Unlike most artists, he was a success while he was still alive, serving as Professor at the Royal Swedish Academy of Fine Arts.
|Herding girl with cattle|
...with cattle, sheep and goats. The goats are standing and are clearly nanny-goats.
Presumably in highland pasture.
It is my belief that things are "the way the are" for very good reasons. The family that sent their daughter and livestock up, into the hills did not send a mix of cows, goats and sheep because "they looked pretty and would make a nice painting". There had to be reasons, economic reasons, for the mixed flock/herd.
Livestock is a net cast into the sea to collect resources otherwise unavailable for human use.
If grass and forage are solar cells, then livestock are the network of collectors, transmission wires and transformers that deliver it to humans in usable forms and amounts.
Part of the reason might involve ancillary benefits. Cattle through much of history were valued primarily as traction animals. Cows were necessary to make oxen (tractors) and the milk they gave was a side benefit.
Sheep gave wool and the milk they provided was a side benefit.
Grazing profiles and parasites
Sheep and cattle are grazers and are in direct competition with each other. Goats are browsers and prefer twigs and tender shoots of bushes. They don't compete directly with cattle and sheep.
Sheep are more vulnerable to intestinal worms than cattle. Cattle are more vulnerable than goats. Most of the worms that infect sheep do not afflict cattle and vice versa.
Riding the dynamic roller-coaster
If you look at commercial milk production you would see about 99.99% Holstein cattle and a very narrow genetic base. The availability of fossil fuels and commercial fertilizers and seeds ironed out variation in inputs and allowed producers to crowd into a very, very tiny postage stamp in the universe of milk producing animals. A one-legged stool is sufficient if there is never a breeze, earth-tremor and if the milk-maid is not prone to intestinal gas.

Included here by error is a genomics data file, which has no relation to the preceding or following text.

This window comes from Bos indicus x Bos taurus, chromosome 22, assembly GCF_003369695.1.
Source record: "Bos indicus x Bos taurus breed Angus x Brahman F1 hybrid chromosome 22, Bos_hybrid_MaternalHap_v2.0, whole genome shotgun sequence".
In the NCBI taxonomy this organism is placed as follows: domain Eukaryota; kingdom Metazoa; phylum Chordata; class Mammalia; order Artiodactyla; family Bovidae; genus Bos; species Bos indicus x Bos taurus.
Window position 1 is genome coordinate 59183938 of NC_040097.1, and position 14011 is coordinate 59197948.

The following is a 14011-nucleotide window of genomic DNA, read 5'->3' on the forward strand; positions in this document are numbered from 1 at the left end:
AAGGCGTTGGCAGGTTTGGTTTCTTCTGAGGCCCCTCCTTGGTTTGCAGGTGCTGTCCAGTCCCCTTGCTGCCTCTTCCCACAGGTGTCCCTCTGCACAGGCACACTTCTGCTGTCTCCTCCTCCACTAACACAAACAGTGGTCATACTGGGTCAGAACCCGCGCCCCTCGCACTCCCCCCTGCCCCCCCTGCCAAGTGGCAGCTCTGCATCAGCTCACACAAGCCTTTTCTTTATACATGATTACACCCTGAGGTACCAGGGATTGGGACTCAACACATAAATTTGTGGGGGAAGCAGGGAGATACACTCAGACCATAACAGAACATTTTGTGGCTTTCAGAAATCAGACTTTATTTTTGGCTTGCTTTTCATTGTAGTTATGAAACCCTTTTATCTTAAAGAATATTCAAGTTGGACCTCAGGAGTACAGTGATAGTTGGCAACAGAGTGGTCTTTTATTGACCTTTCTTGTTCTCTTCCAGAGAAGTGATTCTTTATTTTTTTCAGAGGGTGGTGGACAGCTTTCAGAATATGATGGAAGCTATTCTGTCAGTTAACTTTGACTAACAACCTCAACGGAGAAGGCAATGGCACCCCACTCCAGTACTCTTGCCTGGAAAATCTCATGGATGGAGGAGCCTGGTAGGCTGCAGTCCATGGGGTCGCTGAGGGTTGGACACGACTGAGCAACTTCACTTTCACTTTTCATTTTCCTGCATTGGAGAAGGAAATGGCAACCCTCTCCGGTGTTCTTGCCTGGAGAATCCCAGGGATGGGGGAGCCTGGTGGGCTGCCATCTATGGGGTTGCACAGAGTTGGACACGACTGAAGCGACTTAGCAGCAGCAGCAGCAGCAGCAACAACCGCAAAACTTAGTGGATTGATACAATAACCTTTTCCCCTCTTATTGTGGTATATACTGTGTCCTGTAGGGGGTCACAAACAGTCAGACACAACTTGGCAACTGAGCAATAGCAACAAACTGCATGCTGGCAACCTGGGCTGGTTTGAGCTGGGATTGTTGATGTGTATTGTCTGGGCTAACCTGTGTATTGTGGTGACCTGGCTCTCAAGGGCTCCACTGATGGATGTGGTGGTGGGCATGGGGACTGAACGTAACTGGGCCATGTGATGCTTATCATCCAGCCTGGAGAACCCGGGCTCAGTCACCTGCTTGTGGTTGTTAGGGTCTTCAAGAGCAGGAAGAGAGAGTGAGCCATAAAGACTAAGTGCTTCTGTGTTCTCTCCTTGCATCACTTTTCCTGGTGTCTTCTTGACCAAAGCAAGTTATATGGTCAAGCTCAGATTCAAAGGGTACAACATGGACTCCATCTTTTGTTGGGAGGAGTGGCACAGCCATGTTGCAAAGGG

But in an environment where humans are fully exposed to seasonal vicissitudes, then the ability to adapt to the sudden jostles and jerks of fate become more important than economically maximizing production for a static set of conditions.
A dairy breed of cows might produce more milk per given amount of input but they are also more vulnerable to reductions in feed amount or quality than a goat or ewe.
In the event of a die-off due to an extended winter or a failed hay harvest, sheep and goats scale up more quickly than cows. They can be producing milk 12 months after being born verses 24 months (in low forage quality environments). They typically produce twins versus a cow's single calf.
In the event of a die-off, one would expect producers to keep every female off-spring until their forage-base was fully used. Then, as additional producers were born they would optimize by keeping cows and more aggressively culling sheep and goats.
It is an article of faith among environmentalists that "corners" where multiple ecosystems meet are extremely rich in resources and prime places for humans to settle.
This may be hard-wired into us genetically. We may be drawn to places where fjords or harbors, streams, lowland meadows and highland building sites and forests meet. The artist might observe "that is aesthetically pleasing" but I like to dig a bit deeper. WHY is it pleasing?
Olof Arborelius paintings are visually pleasing and intellectually stimulating. They are not overly fussy. I like most of his paintings.